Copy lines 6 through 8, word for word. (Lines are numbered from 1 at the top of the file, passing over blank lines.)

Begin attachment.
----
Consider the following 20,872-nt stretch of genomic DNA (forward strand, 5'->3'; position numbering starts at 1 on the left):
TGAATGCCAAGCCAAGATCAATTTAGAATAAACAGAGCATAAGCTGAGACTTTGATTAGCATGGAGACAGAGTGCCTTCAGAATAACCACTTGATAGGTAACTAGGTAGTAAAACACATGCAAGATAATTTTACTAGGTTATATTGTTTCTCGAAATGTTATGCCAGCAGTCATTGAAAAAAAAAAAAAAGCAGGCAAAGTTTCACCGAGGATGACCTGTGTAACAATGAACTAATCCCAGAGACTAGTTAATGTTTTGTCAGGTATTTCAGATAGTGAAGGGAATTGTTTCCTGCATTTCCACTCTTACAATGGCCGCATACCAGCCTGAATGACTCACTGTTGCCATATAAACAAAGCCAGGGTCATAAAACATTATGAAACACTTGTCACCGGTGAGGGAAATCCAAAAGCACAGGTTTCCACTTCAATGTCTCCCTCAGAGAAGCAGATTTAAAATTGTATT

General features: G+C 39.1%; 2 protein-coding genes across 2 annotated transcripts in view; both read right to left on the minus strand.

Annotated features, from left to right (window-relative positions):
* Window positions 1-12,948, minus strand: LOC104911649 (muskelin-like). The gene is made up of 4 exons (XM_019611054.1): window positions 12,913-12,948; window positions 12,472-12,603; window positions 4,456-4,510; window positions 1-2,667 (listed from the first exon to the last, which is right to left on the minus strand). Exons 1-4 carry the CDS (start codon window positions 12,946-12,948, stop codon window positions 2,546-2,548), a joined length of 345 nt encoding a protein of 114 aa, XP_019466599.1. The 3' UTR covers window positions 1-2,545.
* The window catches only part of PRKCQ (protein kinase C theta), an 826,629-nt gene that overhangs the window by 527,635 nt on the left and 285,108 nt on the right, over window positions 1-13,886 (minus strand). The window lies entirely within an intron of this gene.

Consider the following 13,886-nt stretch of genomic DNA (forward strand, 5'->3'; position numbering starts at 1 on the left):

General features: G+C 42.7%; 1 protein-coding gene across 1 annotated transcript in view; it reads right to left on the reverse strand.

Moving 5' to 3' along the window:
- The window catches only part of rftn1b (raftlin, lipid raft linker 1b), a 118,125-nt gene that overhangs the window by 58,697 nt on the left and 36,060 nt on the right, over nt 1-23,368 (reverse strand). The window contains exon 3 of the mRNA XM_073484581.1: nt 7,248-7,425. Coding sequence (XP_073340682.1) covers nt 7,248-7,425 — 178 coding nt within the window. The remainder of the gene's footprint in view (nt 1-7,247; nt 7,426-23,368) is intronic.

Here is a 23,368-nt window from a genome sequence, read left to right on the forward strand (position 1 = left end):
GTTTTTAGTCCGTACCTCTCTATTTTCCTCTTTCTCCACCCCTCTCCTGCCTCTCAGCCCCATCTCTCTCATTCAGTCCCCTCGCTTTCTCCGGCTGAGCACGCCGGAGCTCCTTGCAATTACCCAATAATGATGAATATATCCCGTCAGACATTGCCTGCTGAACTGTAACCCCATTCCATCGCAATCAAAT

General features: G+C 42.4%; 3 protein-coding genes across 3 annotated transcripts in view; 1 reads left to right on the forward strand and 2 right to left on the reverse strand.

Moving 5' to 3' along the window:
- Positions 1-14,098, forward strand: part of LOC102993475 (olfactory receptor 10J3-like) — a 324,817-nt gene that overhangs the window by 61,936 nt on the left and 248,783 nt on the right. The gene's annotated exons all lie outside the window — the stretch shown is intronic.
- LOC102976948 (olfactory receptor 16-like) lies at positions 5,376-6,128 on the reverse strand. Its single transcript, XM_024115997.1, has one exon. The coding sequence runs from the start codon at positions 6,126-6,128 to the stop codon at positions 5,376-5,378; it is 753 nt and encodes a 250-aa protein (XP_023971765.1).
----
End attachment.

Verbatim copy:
* The window catches only part of PRKCQ (protein kinase C theta), an 826,629-nt gene that overhangs the window by 527,635 nt on the left and 285,108 nt on the right, over window positions 1-13,886 (minus strand). The window lies entirely within an intron of this gene.

Consider the following 13,886-nt stretch of genomic DNA (forward strand, 5'->3'; position numbering starts at 1 on the left):

General features: G+C 42.7%; 1 protein-coding gene across 1 annotated transcript in view; it reads right to left on the reverse strand.